Work Speeds Ahead on Replacing Century-Old Bridges With Tunnel

Hardy Toll Road Connector Requires Major Excavation

Tue April 23, 2019 - West Edition #9
Cindy Riley – CEG Correspondent


The Lorraine project calls for 31,200 cu. yds. of roadway excavation; 171,598 cu. yds. of detention pond excavation; 23,149 cu. yds. of storm sewer excavation; and 8,385 cu. yds. of drilled shaft excavation, for a total of 234,332 cu. yds. of material to be excavated.
(Harris County Toll Road Authority photo)
The Lorraine project calls for 31,200 cu. yds. of roadway excavation; 171,598 cu. yds. of detention pond excavation; 23,149 cu. yds. of storm sewer excavation; and 8,385 cu. yds. of drilled shaft excavation, for a total of 234,332 cu. yds. of material to be excavated. (Harris County Toll Road Authority photo)
The Lorraine project calls for 31,200 cu. yds. of roadway excavation; 171,598 cu. yds. of detention pond excavation; 23,149 cu. yds. of storm sewer excavation; and 8,385 cu. yds. of drilled shaft excavation, for a total of 234,332 cu. yds. of material to be excavated.
(Harris County Toll Road Authority photo) The Hardy Toll Road Downtown Connector project is supported entirely by revenue generated through tolls, and will benefit motorists and the community along the planned corridor.
(Harris County Toll Road Authority photo) The drilled shafts are excavated using crane-mounted drill rigs. The rest of the excavation will be handled by tracked excavators. Once the roadway excavation is complete, the paving will be performed using slip-form paving machines.
(Harris County Toll Road Authority photo) Crews in Texas continue making progress on the Hardy Toll Road Downtown Connector project.
(Harris County Toll Road Authority photo) The 3.6-mi. extension will connect the existing Hardy Toll Road from its current southern end at Interstate 610 North Loop to downtown and U.S. Highway 59/IH 69.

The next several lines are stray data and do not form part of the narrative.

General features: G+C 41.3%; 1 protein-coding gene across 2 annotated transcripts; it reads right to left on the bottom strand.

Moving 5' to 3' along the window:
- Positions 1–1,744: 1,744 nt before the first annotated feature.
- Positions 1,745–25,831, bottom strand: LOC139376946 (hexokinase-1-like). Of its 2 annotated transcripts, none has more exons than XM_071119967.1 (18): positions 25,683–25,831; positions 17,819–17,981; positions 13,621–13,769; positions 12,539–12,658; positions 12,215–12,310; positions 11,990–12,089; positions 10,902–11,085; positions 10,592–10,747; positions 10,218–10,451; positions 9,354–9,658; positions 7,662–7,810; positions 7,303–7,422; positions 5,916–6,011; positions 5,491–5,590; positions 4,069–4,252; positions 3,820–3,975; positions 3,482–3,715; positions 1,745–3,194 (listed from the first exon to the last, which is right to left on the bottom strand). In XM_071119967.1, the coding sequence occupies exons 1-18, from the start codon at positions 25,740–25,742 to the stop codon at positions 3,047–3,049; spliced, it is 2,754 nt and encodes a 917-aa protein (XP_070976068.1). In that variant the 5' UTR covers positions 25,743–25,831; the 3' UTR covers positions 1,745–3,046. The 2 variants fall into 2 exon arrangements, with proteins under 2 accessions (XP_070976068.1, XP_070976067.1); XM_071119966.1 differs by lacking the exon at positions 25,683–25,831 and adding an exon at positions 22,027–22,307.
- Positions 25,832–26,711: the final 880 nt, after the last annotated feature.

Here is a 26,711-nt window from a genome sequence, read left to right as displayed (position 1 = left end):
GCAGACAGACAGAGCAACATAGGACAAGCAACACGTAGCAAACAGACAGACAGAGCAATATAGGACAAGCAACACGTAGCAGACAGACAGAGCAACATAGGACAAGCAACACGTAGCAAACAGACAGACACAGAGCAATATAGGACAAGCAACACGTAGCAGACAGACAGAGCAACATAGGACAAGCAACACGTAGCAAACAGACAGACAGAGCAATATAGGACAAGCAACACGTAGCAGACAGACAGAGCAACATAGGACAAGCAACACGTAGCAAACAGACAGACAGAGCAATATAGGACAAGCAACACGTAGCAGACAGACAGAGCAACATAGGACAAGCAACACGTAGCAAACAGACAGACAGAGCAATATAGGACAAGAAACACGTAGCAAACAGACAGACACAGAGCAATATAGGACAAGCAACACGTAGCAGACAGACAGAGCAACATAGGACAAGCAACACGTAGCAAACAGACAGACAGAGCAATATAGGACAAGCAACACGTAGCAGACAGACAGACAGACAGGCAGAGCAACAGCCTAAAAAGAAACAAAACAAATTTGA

(Harris County Toll Road Authority photo)

Crews in Texas continue making progress on the Hardy Toll Road Downtown Connector project, a 3.6-mi. toll road extension that will connect the existing Hardy Toll Road from its current southern end at Interstate 610 North Loop to downtown and U.S. Highway 59/IH 69. The project is supported entirely by revenue generated through tolls, and will benefit motorists and the community along the planned corridor.

"It will provide a new connection directly into the Central Business District from north Houston, relieving existing highways of some volume," said Matt Kainer, assistant director of maintenance and construction engineering of the Harris County Toll Road Authority (HCTRA). "The project has been planned for more than 25 years, but until an agreement was executed with the Houston Belt & Terminal [HB&T] and Union Pacific Railroad [UPRR] companies to relocate an existing rail line in 2012, nothing could move forward."

The Hardy Toll Road Downtown Connector will result in increased safety and convenience for drivers and pedestrians, with the removal of the railroad crossings at Collingsworth, Lorraine and Quitman streets. Other benefits include a reduction in train signal noise, less traffic cutting through the neighborhood streets and new landscaping and green spaces.